My Dog Just Gave Birth: Will She Have Milk in Her Nipples All the Time?

by Ben Team Google
    Nursing mothers need ample food to produce enough milk for her puppies.

    Nursing mothers need ample food to produce enough milk for her puppies.

    Comstock/Stockbyte/Getty Images

    Looking at your beloved pooch and her new litter of puppies, you may worry about all of those hungry mouths. This is a valid concern; if the puppies’ demands exceed her production capabilities, she may temporarily run out of milk. Fortunately, puppies spend much of their time sleeping, which helps the mom to catch up. Because milk production is energetically expensive, you must ensure the mother consumes enough calories for milk production.

    It is important to ensure that your mama-to-be gets plenty of calories during her pregnancy, which helps her to build up fat stores and prepare her body for the toll motherhood will take. Though she may not exhibit increased appetite at first, she will consume more food as the pregnancy progresses. During the second half of her pregnancy, your dog may double her food intake. The American Kennel Club reports that most commercial dog foods do not have sufficient caloric density to maintain a nursing dog. In the absence of high-quality food designed for lactating females, the club recommends supplementing dry food with additional fats in the form of lard, grease or vegetable oil.

    The mother should produce milk immediately after birth. The Grove Lodge Veterinary Group, of Broadwater, UK, recommend gently drawing milk from the mother’s nipples immediately after birth to ensure that she is producing milk. Puppies that cry while nursing may indicate that the mother is not producing milk, is producing insufficient amounts of milk or she has developed an infection. Nervous mothers may stop producing milk; to ensure that mama feels secure and comfortable, partially cover the nest area with a sheet or curtain.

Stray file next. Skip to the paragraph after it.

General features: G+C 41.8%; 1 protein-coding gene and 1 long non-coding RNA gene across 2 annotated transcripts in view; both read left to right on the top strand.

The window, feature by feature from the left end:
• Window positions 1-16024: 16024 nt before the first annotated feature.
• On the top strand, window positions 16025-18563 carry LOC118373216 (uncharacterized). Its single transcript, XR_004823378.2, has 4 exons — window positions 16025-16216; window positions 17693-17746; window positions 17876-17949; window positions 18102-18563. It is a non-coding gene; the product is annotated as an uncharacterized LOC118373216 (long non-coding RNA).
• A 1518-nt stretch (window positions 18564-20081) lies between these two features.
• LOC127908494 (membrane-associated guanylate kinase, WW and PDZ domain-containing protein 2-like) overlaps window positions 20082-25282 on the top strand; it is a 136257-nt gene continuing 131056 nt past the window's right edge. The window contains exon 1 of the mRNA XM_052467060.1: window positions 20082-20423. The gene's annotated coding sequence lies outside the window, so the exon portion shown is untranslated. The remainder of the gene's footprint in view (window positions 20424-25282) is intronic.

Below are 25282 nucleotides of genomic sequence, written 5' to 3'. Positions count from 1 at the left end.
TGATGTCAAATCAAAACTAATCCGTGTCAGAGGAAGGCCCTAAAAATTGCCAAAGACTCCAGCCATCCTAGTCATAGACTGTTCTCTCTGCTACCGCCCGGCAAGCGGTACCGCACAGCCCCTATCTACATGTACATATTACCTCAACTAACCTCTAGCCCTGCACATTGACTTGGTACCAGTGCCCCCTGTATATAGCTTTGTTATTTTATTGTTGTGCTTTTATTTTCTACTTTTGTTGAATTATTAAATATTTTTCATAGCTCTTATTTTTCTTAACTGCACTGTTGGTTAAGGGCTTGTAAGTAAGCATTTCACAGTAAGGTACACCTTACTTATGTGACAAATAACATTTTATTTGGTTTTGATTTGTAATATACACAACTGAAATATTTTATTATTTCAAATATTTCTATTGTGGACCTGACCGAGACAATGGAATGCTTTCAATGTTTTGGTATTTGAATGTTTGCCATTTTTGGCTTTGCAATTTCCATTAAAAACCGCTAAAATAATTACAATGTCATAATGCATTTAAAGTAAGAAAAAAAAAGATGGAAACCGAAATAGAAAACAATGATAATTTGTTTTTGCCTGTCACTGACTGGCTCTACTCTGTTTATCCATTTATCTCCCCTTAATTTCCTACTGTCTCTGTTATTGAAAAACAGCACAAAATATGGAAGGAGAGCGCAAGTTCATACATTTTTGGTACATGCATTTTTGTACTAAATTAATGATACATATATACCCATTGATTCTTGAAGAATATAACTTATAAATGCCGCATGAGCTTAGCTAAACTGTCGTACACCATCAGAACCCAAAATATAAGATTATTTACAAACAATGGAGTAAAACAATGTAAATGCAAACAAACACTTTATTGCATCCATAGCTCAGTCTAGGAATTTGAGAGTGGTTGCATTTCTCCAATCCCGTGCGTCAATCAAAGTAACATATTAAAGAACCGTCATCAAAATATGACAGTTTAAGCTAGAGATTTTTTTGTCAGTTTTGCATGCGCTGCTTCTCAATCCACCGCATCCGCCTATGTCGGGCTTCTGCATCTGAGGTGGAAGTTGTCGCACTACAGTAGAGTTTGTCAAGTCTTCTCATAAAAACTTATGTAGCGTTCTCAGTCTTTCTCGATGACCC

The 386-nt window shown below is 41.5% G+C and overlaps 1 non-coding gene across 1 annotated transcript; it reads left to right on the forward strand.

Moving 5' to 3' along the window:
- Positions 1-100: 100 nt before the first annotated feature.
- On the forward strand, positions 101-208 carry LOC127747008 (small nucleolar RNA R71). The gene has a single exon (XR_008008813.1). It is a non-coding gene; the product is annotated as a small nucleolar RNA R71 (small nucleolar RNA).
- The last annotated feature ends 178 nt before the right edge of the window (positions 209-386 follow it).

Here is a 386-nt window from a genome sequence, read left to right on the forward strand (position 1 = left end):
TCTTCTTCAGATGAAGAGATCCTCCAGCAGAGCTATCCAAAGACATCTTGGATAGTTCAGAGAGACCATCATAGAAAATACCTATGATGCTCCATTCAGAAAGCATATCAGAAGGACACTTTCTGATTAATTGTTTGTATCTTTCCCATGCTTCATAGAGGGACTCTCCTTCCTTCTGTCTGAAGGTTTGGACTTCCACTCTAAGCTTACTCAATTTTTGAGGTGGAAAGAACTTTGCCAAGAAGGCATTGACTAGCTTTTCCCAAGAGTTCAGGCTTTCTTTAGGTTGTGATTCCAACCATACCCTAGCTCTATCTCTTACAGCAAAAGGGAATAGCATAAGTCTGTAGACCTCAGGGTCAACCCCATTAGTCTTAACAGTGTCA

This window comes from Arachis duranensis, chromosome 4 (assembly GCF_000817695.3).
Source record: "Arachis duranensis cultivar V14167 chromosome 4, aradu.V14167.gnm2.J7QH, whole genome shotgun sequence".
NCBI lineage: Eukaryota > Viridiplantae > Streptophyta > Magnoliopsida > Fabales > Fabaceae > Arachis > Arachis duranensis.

Entire litters can perish within 24 to 48 hours if the mother does not produce sufficient milk. VCA Animal Hospitals recommends supplemental feeding whenever the mother may not be producing enough milk, and for all litters of five or more puppies. Most dogs have enough teats to satisfy every puppy, but extremely large litters may produce more puppies than nipples -- take a quick count to ensure the numbers work. Large dog breeds usually have 10 teats, while smaller breeds generally have only eight.

    The composition of dog milk changes throughout the nursing period. At the midpoint of the cycle, it is much more calorically rich than human milk, has more than twice the amount of fat and nearly 10 times the protein; however, it only has about half as much sugar. The puppies place the greatest nutritional demands on the mother during the third and fourth week of the pregnancy. By the fifth or sixth week of nursing, many of the puppies will begin lapping up softened dog food, reducing the demands placed on the mom. Most puppies wean at six to seven weeks of age.

    Inadequate resources or excessive demands can harm the mother as well as the puppies. Nursing dogs may be susceptible to a condition known as eclampsia, which causes convulsions. Eclampsia is caused in part by the excess calcium demands on the female that exceed the mother’s ability to mobilize calcium from her bones. While veterinarians sometimes recommend calcium during periods of peak demand, preemptive administration does not help and may cause other problems.

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    About the Author

    Ben Team is a writer who covers animals, trees and outdoor recreation. An environmental educator for more than 16 years, he has written and designed a variety of educational programs and resources. Team is an International Society of Arboriculture-certified arborist and has more than 16 years of experience caring for reptiles and amphibians.

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